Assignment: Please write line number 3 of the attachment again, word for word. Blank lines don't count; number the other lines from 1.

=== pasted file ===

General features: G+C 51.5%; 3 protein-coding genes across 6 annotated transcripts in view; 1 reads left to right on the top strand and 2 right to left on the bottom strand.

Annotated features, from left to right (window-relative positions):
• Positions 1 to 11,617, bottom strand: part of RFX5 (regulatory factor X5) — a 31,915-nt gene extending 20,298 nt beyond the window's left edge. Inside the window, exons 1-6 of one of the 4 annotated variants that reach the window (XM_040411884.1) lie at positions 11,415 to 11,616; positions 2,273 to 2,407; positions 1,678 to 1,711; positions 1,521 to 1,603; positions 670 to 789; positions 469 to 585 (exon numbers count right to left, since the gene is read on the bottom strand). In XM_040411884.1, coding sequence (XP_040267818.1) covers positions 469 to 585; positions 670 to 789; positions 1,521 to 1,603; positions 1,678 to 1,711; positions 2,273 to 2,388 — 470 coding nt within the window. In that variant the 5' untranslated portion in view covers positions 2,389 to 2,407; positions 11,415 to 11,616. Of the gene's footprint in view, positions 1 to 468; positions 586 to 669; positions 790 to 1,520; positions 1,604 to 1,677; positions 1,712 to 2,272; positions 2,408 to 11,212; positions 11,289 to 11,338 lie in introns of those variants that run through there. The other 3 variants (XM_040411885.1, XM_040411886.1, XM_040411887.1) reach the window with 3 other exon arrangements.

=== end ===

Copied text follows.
• Positions 1 to 11,617, bottom strand: part of RFX5 (regulatory factor X5) — a 31,915-nt gene extending 20,298 nt beyond the window's left edge. Inside the window, exons 1-6 of one of the 4 annotated variants that reach the window (XM_040411884.1) lie at positions 11,415 to 11,616; positions 2,273 to 2,407; positions 1,678 to 1,711; positions 1,521 to 1,603; positions 670 to 789; positions 469 to 585 (exon numbers count right to left, since the gene is read on the bottom strand). In XM_040411884.1, coding sequence (XP_040267818.1) covers positions 469 to 585; positions 670 to 789; positions 1,521 to 1,603; positions 1,678 to 1,711; positions 2,273 to 2,388 — 470 coding nt within the window. In that variant the 5' untranslated portion in view covers positions 2,389 to 2,407; positions 11,415 to 11,616. Of the gene's footprint in view, positions 1 to 468; positions 586 to 669; positions 790 to 1,520; positions 1,604 to 1,677; positions 1,712 to 2,272; positions 2,408 to 11,212; positions 11,289 to 11,338 lie in introns of those variants that run through there. The other 3 variants (XM_040411885.1, XM_040411886.1, XM_040411887.1) reach the window with 3 other exon arrangements.